Reducing corruption is not just a noble goal, but a necessary one. But, as the article in the link says, “the cure shouldn’t be worse than the ailment.” To rid the country of corruption, one must not advocate measures that threaten liberty and democracy. I know that many of those who support the Lokpal Bill are well-intentioned people, but as the saying goes, the road to hell is paved with good intentions. It is doesn’t take much to make good intentions go awry and give way to repression and genocide—history is rife with such examples, some of which Sir has mentioned in the concluding paragraph of the piece. I shall, of course, be delighted if India becomes a less corrupt country. I think it’s more important, however, to make sure that one man, or even a group of men, no matter how ‘learned’ or ‘well-liked’ or ‘qualified’ he/they may be, do not get to decide the fate of the country.

Abhirup said...

3) As for the fast unto death method, I must confess that I am unable to make up my mind. On one hand, I am reminded of how Bhagat Singh and his fellow freedom fighters embarked upon a fast (and Jatin Das, one of the freedom fighters, fasted for sixty-three days before breathing his last) in protest against the miserable conditions and poor treatment of prisoners in the jails of colonial India. This forced the British to fulfill many of their demands. On the other hand, I can understand, also, how this policy can be used a form of blackmail and arm-twisting, and one cannot deny that in India as well as elsewhere in the world, there are several instances where people have succeeded in achieving reforms and justice without going on fasts.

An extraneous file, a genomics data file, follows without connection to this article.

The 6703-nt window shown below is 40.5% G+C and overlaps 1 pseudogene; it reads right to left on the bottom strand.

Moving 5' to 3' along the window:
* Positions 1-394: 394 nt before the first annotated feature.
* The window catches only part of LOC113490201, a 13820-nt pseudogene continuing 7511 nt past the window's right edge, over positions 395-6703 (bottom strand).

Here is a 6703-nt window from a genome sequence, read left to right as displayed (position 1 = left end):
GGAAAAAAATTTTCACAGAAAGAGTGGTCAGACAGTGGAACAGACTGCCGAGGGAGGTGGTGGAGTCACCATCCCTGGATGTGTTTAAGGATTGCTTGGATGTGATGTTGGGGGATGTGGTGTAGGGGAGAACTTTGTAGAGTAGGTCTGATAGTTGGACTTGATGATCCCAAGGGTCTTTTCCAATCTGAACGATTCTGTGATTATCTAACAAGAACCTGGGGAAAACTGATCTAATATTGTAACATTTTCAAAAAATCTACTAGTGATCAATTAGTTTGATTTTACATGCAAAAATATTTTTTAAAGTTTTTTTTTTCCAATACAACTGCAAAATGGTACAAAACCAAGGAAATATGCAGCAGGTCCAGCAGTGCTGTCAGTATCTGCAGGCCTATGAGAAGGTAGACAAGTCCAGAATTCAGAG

4) I believe that those who are taking offense at any criticism of Hazare’s ‘movement’ are those who, for some reason, came to view the phenomenon as The Noblest Thing to Have Ever Taken Place in India: in all probability, they walked in the rallies held in support of Hazare and shouted slogans, coming to regard themselves, in the process, as revolutionaries or social reformers of sorts. Hence, when somebody criticizes the movement, they take it too personally, and lash out, feeling that their importance and their ideals are being questioned. To them, I would like to say that: (a) just because you supported something, doesn’t automatically mean that it is beyond all reproach, and (b) no matter how strongly you support something, you must learn to listen to those holding opinions to the contrary; that’s one of the key principles of both democracy and decency.

Abhirup said...

5) Finally, since someone here has advised Sir to read history, allow me to vouch, as someone who has known him closely for eight years, that few people insist so strongly and so consistently on the importance of reading history as he does. I can recall him saying in class, as well as during informal conversations, that ignorance of historical events can propel an individual as well as nation to doom, and hence, if there’s one subject that deserves to be taught and learnt with utmost care, it’s history. He has said the same in many of his blogposts as well. Heck, he has said so even in the last line of THIS blogpost. Therefore, to tell him to “read history carefully” was neither bright nor civil.